The simplest fix would be to leave the 75-foot obelisk where it is and rename it after some person, group, event or cause actually worthy of honor. But some people immediately will object that so drastic a step would erase the great man from our history entirely, leaving only Vance Gap Road; his Weaverville birthplace spread; a museum at his Statesville house; a statue in the U.S. Capitol; a statue in the state Capitol; an administrative building and a portrait at the UNC Chapel Hill; and the names of one county, two towns, at least two public schools and a battleship to keep his memory alive. Let’s not get carried away here.
Another alternative would be “recontextualization” — which has the distinction of being both a ridiculous word and a terrible idea. What people — mainly historians — mean when they propose to recontextualize the monument is to leave the dedication in place but add a plaque or something explaining why we’re ashamed of the guy and wish he were someone else. Well, forget that. You don’t invite someone to be guest of honor at his retirement dinner and then berate him for his table manners, no matter how rough they are. That’s just impolite.
“Reconceptualization,” on the other hand — now there’s a word I just made up that points us in the right direction and brings me, at last, to my proposal.
Step one: Restore the obelisk to its original grandeur by getting rid of all the rubbish that has been allowed to pile up over the years at its base, i.e., the fawning plaques, the statues of confused pigs and turkeys heading north, instead of south, on the Buncombe Turnpike, and that hideous Lee tribute (more of a taunt, if you ask me) which depicts a lonely Marse Robert wandering around on his horse in absent-minded search of his Lost Cause. Letting junk like that accumulate in the front yard just reinforces unfortunate regional stereotypes.
Step two: Admit that Vance, for all his faults, at least did something right by promoting education from time to time, and if folks want to honor him for that, hold your nose and leave his name on one side of the monument’s base. But change the other three sides to recognize more praiseworthy people who made contributions to education at subsequent moments in our history. Choose figures who symbolize progress from segregation to integration to empowerment, and make sure African-Americans, for once, are represented. (Isaac Dickson, Asheville’s first black school board member, comes to mind, but I’m sure locals can think of others.)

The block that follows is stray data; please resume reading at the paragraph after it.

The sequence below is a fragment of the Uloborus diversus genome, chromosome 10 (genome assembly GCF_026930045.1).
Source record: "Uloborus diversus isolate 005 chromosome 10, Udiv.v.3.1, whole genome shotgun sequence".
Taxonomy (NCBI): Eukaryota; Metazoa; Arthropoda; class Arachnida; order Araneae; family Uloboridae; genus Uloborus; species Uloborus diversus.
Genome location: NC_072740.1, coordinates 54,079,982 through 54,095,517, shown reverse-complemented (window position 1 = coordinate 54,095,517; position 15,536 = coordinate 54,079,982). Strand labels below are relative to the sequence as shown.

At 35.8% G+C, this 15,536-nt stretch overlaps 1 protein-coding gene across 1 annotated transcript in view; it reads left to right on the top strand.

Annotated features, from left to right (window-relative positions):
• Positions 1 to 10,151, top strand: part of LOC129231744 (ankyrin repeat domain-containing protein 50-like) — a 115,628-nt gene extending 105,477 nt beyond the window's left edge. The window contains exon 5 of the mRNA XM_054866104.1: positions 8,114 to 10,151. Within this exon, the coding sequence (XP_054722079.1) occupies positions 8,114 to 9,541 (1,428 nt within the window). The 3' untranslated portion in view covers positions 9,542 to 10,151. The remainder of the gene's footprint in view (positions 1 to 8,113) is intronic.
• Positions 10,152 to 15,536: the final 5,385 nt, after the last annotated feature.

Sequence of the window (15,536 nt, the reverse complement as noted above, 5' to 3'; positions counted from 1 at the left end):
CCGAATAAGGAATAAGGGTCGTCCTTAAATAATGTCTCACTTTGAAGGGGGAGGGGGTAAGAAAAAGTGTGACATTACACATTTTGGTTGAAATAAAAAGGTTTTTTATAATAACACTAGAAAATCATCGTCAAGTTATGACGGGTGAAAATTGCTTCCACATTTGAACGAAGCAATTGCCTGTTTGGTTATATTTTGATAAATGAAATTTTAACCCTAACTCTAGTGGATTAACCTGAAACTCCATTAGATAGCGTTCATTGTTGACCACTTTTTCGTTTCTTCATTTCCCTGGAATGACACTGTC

Step three: To accommodate the slow people who still haven’t gotten the point by now, add a marker explaining what the old monument was, how we came to realize our sentimental mistake and why we added new names to symbolize something better. Start with the fact that human beings were once sold at the courthouse near this site to malefactors like Vance and go on to describe how we eventually learned more civilized ways of treating people. You know, with the help of schools and teachers and books and such.
This way, no history gets erased. In fact, we get four times the heroes in the same space. And Vance still gets what he deserves. Come to think, it might be especially fitting — in a Greek myth sort of a way — to make the fellow share the neighborhood, in eternal perpetuity and on a basis of complete equality, with one or more African-Americans he refused all his life to recognize as peers.
My compromise may not be ideal, of course. A case could be made for just knocking the old vulture from his perch the same way Yale University recently shooed John C. Calhoun off one of its colleges. But we pragmatists must be wary of making the perfect the enemy of the good enough. A historical tribute that gets three-quarters of the way to respectability is better than nothing.
For a Confederate monument, it may even be a record.
Peter Robbins is a retired lawyer who lives near Marshall.